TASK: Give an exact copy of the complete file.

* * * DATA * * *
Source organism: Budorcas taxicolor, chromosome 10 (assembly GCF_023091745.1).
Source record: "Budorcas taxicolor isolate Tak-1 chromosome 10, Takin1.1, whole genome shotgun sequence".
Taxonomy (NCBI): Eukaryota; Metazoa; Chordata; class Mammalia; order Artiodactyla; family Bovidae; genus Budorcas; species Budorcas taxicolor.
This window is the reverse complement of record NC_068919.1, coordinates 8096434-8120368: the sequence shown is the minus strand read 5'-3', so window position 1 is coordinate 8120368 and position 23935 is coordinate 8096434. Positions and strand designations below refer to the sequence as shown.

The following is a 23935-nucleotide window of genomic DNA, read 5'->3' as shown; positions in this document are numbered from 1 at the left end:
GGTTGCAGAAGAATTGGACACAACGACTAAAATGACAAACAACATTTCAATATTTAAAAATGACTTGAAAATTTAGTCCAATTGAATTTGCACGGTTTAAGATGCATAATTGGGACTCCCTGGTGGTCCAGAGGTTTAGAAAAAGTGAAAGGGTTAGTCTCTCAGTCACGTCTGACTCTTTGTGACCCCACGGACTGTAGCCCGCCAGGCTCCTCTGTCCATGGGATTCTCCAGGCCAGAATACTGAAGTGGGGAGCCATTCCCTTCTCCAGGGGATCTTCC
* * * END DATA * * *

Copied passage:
Source organism: Budorcas taxicolor, chromosome 10 (assembly GCF_023091745.1).
Source record: "Budorcas taxicolor isolate Tak-1 chromosome 10, Takin1.1, whole genome shotgun sequence".
Taxonomy (NCBI): Eukaryota; Metazoa; Chordata; class Mammalia; order Artiodactyla; family Bovidae; genus Budorcas; species Budorcas taxicolor.
This window is the reverse complement of record NC_068919.1, coordinates 8096434-8120368: the sequence shown is the minus strand read 5'-3', so window position 1 is coordinate 8120368 and position 23935 is coordinate 8096434. Positions and strand designations below refer to the sequence as shown.

The following is a 23935-nucleotide window of genomic DNA, read 5'->3' as shown; positions in this document are numbered from 1 at the left end:
GGTTGCAGAAGAATTGGACACAACGACTAAAATGACAAACAACATTTCAATATTTAAAAATGACTTGAAAATTTAGTCCAATTGAATTTGCACGGTTTAAGATGCATAATTGGGACTCCCTGGTGGTCCAGAGGTTTAGAAAAAGTGAAAGGGTTAGTCTCTCAGTCACGTCTGACTCTTTGTGACCCCACGGACTGTAGCCCGCCAGGCTCCTCTGTCCATGGGATTCTCCAGGCCAGAATACTGAAGTGGGGAGCCATTCCCTTCTCCAGGGGATCTTCC